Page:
The 1995 anime science-fiction classic Ghost In The Shell is an ultra-violent, rocket-paced film—over and out in just over 80 minutes—but it’s a poetic one, too. After an opening sequence in which half-naked cyborg cop Major Motoko Kusanagi splits a criminal’s head and torso wide open with a super-powerful gun, the movie’s opening credits begin, interspersed with images of the heroine dreaming of her own body’s creation. In the background, Kenji Kawai’s score combines arrhythmic percussion and a vocal chorus, recalling something ancient, not futuristic. And then just before the story properly begins, director Mamoru Oshii holds on a shot of the city, seen through a window, surrounded in the frame by total blackness aside from two strips of white—one representing Kusanagi’s bed, and the other the light from an adjoining room. For a movie that’s so photo-realistic in its backgrounds and detailed in its character design, Ghost In The Shell is just as effective when it goes minimal, suggesting presence through absence.
But as the title implies, Ghost In The Shell is preoccupied throughout with matters of “presence” and “absence.” One of the big reasons Ghost In The Shell became the most popular anime feature internationally since Akira (the film that first introduced many audiences to mature Japanese animation) is that it gets into its viewers’ heads, by musing out loud about what defines a living entity. In the future-world where the film takes place, some people modify their bodies with electronics, and others—like Kusanagi—have their consciousnesses, or “ghosts,” projected into fully cybernetic bodies. Throughout the film, Kusanagi wonders what individuates her. Is it her experiences? The way other people treat her? And what does any of that mean if someone is capable of tampering with her consciousness?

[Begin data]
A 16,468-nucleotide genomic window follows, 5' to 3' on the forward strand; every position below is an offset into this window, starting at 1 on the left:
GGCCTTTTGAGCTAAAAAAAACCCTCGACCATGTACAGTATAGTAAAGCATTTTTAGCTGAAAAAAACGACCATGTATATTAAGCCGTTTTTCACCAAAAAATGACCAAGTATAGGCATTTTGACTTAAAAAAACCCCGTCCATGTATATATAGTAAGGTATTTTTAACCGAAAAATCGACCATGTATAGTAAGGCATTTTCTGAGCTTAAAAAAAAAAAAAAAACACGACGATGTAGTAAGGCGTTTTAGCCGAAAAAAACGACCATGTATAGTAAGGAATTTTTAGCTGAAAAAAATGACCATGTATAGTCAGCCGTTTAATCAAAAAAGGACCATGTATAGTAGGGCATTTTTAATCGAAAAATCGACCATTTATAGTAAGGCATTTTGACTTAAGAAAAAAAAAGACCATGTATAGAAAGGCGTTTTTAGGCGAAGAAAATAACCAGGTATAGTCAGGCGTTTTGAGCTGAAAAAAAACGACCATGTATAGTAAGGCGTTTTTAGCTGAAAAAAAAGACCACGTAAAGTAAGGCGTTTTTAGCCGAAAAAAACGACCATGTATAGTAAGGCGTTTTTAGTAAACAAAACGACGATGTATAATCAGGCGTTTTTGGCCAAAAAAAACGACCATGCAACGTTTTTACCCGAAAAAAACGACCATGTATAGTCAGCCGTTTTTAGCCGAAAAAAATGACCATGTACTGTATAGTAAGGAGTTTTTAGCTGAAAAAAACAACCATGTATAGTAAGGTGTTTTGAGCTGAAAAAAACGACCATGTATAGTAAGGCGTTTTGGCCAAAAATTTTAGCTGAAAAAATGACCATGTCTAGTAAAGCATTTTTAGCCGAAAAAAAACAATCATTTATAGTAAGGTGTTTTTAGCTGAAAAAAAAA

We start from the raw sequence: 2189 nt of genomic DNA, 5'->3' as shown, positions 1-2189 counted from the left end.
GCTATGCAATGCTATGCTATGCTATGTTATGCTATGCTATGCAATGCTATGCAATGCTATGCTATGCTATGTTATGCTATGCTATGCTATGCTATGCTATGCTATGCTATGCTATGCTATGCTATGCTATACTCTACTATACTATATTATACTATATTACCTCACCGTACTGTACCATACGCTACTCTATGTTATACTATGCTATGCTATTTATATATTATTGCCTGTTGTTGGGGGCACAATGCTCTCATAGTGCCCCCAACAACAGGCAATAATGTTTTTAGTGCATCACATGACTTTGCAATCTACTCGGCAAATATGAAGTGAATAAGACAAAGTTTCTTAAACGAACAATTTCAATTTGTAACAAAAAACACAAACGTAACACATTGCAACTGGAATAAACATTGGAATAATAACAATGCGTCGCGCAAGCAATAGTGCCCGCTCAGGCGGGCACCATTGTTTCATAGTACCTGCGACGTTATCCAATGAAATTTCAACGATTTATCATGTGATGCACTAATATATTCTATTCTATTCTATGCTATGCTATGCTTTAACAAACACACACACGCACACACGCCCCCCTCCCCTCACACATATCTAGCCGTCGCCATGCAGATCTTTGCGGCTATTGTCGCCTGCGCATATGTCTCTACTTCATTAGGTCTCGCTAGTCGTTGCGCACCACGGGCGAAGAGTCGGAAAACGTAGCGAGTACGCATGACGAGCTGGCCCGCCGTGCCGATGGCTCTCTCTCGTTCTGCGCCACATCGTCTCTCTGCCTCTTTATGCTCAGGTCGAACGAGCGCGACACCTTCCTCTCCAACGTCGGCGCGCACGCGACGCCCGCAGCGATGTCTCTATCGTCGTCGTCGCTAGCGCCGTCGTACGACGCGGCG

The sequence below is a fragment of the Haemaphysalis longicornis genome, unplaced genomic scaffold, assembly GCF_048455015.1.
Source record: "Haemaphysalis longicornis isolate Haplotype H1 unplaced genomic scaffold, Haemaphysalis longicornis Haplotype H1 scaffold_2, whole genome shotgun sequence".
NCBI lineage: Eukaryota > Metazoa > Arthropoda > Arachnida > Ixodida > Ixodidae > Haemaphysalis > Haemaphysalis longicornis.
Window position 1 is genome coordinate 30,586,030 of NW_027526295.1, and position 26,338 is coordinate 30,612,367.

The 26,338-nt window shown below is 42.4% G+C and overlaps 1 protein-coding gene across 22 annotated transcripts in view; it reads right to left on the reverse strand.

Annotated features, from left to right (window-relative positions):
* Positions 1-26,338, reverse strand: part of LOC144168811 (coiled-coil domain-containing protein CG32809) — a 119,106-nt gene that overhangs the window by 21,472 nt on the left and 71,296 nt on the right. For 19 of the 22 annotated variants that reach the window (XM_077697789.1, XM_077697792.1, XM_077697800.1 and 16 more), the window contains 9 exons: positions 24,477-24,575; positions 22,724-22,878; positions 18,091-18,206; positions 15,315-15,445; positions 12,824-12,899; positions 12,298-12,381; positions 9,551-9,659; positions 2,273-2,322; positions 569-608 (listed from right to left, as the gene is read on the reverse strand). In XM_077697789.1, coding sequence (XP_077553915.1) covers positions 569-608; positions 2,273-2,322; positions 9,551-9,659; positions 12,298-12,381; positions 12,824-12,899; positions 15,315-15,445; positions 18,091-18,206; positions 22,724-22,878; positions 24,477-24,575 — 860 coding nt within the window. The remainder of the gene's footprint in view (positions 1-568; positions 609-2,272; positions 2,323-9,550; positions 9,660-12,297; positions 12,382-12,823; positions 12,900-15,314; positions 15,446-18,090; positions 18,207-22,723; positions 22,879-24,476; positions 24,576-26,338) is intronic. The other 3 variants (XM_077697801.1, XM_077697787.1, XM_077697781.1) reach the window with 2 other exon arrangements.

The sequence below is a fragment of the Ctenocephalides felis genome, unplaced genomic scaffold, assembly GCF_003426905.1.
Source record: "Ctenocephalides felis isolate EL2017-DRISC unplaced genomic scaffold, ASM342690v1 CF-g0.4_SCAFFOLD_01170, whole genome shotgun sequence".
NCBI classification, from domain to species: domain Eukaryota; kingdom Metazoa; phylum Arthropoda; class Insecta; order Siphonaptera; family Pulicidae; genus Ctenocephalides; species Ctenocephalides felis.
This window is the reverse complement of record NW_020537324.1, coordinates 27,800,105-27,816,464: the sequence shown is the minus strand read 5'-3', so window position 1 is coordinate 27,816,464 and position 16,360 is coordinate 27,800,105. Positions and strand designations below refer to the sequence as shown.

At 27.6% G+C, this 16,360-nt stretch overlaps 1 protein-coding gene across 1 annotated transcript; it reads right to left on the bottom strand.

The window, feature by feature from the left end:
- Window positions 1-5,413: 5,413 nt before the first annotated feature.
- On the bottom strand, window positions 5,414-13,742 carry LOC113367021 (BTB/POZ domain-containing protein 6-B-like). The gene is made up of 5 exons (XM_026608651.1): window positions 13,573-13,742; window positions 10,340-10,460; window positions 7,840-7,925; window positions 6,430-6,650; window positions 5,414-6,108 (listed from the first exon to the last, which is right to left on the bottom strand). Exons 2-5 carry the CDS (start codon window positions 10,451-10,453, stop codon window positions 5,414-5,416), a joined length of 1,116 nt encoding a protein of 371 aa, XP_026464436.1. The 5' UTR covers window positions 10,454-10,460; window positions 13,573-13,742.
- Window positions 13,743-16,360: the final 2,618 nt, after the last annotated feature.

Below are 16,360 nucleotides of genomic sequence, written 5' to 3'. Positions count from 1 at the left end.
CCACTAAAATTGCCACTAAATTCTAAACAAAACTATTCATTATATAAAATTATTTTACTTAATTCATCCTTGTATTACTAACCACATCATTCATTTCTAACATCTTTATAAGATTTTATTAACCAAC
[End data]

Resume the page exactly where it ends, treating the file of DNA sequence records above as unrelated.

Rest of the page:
The plot of Ghost In The Shell—taken in part from Masamune Shirow’s manga series—concerns a malevolent force known as Puppet Master, who has been “ghost-hacking,” implanting false memories and personalities into cybernetic “shells.” Much of the movie has to do with uncovering Puppet Master’s location and motives, which isn’t easy, since it doesn’t seem to have any preferred physical form. As Kusanagi gets closer to the truth, she seems to confirm a lot of her worst fears about the inevitable outcome of all this technological advancement: that a new consciousness could spawn from the ocean of data on the web, not unlike how primordial beings crawled out of the sea.
Oshii and screenwriter Kazunori Itô tell this story with enough wonky explanations to fill half a dozen Christopher Nolan films. (The dialogue plays better in the original Japanese with subtitles than it does in the English dub, where the chatter seems incessant.) But all the tech-speak and philosophizing is matched with pictures that carry Ghost In The Shell out of the realm of ideas. Kusanagi herself is a remarkable piece of visual design: curvy above the waist, devoid of sexual characteristics below, and either willowy or musclebound, depending on the situation. She’s fully fluid.
In a scene early in Ghost In The Shell, Kusanagi goes diving, then rises to the surface, approaching her own reflection in a shot that calls back to the opening credits’ images of her body being manufactured, while also wordlessly questioning whether she’s really unique. That’s another example of how Oshii breaks from the relentless pace of the film just to flip through some beautiful artwork. (And that artwork has inspired science-fiction filmmakers like James Cameron, Steven Spielberg, and most notably the Wachowskis, who copied some images and concepts directly from Ghost In The Shell for The Matrix.) Oshii and his team of animators used a cutting-edge-for-1995 hybrid of cels and CGI, which looks stunning even today in its stylishness, as the artists apply noirish light and shadow to a hard science-fiction story. Long monologues about the nature of being are all well and good, but when the characters stop talking (or murdering each other) and Oshii inserts a moody montage of their home city, intercutting shots of ordinary citizens with storefront mannequins, that’s when Ghost In The Shell gets its theme across most eloquently.
The new Blu-ray edition comes with a booklet containing an interview and two essays. Aside from that, this particular shell is ghostless.